Pharmacists' attitudes towards dispensing errors: Their causes and prevention
Peterson, GM and Wu, MSH and Bergin, J, Pharmacists' attitudes towards dispensing errors: Their causes and prevention, Journal of Clinical Pharmacy and Therapeutics, 24, (1) pp. 57-71. ISSN 0269-4727 (1999) [Refereed Article]
Objective: To assess the attitudes of pharmacists towards the issue of dispensing errors.
Method: A postal survey was undertaken among all Tasmanian-registered pharmacists residing in Australia. The anonymous questionnaire sought opinions on whether the risk of dispensing errors and the actual numbers of errors are increasing, the major factors contributing to the occurrence of dispensing errors, factors that can best minimize the risk of dispensing errors, the number of prescription items that one pharmacist can safely dispense in a day and whether Australia should have a regulatory maximum dispensing load, and an estimation of the number of recent errors at the pharmacist's workplace.
Results: Completed questionnaires were received from 209 pharmacists (50% response rate). Most pharmacists (82%) believed that the risk of dispensing errors is increasing. The principal contributing factors nominated were: high prescription volumes, pharmacist fatigue, pharmacist overwork, interruptions to dispensing, and similar or confusing drug names. The main factors identified as being important in reducing the risk of dispensing errors were: having mechanisms for checking dispensing procedures, having a systematic dispensing workflow, checking the original prescription (duplicate) when dispensing repeats, improving the packaging and labelling of drug products, having drug names that are distinctive, counselling patients at the time of supply, keeping one's knowledge of drugs up-to-date, avoiding interruptions, reducing workloads on pharmacists, improving doctorsí handwriting, and privacy when counselling patients. Most pharmacists (72%) stated that they were aware of dispensing errors that had left the pharmacy undetected, in their place of practice during the past 6 months. The median number of such dispensing errors that they were aware of was three. A median of 150 was nominated as the maximum number of prescription items that can be safely dispensed per 9-h day (i.e. 17 items per hour) by or in the presence of one pharmacist. Most pharmacists (58%) stated that there should be a regulatory guideline for the safe dispensing load in Australia.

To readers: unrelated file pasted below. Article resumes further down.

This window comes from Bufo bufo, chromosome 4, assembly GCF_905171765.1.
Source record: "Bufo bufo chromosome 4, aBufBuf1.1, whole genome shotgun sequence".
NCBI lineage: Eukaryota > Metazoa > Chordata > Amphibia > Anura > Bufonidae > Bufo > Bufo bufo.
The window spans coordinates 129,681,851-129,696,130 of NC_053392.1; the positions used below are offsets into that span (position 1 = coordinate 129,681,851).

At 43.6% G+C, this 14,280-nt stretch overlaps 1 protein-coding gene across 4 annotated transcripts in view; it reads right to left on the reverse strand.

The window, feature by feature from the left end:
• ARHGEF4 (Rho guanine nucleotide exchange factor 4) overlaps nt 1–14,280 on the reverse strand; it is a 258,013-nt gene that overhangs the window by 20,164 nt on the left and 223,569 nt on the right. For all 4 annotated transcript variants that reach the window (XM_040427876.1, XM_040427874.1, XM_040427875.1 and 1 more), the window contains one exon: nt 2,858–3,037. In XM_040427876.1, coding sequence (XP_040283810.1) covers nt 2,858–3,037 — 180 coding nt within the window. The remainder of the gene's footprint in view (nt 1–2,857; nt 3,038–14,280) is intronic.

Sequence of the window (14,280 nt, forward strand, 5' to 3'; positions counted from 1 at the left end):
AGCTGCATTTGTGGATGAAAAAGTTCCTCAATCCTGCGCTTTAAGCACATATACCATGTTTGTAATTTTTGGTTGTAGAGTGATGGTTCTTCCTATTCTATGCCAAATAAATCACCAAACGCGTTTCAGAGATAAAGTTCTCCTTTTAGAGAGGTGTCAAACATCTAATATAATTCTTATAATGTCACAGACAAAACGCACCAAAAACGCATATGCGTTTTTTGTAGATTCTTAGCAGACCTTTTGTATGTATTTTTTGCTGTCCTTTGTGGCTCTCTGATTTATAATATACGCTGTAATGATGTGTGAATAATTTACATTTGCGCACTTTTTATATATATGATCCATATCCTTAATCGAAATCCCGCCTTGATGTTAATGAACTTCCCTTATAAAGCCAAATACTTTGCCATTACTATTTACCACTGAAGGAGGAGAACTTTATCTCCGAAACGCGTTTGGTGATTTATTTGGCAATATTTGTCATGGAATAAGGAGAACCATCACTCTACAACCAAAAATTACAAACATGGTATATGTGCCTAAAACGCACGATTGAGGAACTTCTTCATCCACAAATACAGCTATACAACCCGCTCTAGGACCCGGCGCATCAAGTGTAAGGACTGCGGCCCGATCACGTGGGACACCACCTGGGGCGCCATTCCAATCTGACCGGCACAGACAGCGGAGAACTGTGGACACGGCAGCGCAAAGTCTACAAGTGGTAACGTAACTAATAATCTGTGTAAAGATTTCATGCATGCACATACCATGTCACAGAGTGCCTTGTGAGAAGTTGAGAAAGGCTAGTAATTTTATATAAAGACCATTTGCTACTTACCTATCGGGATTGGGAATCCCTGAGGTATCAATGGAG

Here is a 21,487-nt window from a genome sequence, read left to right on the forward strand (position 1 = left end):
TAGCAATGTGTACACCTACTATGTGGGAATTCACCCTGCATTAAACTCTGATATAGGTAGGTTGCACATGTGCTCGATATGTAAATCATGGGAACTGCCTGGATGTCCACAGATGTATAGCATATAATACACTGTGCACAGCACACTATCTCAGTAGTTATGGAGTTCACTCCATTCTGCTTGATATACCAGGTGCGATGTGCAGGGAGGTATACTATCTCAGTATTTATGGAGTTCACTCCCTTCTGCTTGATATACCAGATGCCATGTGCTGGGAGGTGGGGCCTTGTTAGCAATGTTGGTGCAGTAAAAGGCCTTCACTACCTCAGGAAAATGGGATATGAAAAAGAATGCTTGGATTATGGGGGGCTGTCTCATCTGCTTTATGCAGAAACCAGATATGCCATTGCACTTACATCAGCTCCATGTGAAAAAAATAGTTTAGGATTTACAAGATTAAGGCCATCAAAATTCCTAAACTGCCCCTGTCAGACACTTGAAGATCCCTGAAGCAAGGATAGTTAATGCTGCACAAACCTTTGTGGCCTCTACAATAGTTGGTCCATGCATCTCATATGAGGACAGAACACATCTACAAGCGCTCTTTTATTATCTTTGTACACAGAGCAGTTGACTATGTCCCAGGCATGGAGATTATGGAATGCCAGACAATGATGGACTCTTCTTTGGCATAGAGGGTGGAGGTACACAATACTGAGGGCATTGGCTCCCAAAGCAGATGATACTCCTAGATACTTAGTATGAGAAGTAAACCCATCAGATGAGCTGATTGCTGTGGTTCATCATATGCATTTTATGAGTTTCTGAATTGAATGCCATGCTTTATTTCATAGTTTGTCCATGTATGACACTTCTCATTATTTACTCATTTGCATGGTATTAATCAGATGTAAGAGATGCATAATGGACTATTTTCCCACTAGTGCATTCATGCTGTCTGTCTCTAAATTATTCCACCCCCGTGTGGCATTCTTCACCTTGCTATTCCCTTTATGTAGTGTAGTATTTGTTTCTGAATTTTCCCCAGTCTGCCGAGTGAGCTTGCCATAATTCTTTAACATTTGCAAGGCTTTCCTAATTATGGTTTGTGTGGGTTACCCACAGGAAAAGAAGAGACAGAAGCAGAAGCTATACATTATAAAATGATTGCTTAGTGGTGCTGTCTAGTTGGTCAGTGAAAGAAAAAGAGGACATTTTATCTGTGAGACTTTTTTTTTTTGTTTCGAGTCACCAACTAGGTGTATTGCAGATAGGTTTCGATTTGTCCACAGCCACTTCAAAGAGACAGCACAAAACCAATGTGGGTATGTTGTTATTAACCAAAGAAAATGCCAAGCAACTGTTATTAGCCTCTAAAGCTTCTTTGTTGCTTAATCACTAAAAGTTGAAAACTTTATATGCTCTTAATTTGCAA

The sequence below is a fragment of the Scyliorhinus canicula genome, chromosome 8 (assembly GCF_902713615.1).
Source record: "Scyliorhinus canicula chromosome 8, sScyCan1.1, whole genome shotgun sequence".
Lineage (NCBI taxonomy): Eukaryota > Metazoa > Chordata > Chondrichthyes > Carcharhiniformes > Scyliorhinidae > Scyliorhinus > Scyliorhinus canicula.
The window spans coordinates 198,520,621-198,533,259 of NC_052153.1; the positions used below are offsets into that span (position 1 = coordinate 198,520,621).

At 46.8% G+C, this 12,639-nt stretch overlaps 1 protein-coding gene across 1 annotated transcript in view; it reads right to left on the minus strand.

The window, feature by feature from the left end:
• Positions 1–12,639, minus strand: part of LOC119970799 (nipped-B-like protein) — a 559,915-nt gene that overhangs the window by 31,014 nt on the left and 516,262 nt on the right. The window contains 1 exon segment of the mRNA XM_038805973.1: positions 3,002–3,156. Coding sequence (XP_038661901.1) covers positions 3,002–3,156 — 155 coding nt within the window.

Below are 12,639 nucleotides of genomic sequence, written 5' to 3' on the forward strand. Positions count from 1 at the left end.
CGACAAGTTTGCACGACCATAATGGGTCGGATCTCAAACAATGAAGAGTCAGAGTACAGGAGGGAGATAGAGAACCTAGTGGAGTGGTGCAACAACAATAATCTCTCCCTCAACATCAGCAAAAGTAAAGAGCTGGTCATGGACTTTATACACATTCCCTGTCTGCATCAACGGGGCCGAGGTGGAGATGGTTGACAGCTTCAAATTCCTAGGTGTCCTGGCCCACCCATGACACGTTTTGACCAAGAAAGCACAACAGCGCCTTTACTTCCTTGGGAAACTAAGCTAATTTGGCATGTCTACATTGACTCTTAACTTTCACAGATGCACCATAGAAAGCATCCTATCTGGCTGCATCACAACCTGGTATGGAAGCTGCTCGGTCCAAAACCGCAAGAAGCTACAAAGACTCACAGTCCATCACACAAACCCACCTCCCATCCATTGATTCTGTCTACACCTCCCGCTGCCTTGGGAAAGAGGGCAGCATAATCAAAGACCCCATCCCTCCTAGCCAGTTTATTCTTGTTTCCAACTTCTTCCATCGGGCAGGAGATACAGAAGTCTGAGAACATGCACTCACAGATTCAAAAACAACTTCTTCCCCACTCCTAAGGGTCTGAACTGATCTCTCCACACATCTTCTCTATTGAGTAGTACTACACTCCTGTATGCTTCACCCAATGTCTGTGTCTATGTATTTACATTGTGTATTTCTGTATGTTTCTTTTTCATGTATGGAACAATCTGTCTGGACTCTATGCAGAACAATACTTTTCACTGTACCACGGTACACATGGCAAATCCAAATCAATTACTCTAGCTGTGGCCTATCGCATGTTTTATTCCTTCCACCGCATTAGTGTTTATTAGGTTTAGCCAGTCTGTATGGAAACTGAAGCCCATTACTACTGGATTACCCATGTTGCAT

Conclusion: Dispensing errors are occurring in numbers well above reports to regulatory authorities or professional indemnity insurance companies, and seem to be accepted as part of practice. High prescription volumes, pharmacist fatigue and overwork appear to be important factors. The profession needs to be proactive and standards must be set appropriately high (i.e. zero error tolerance).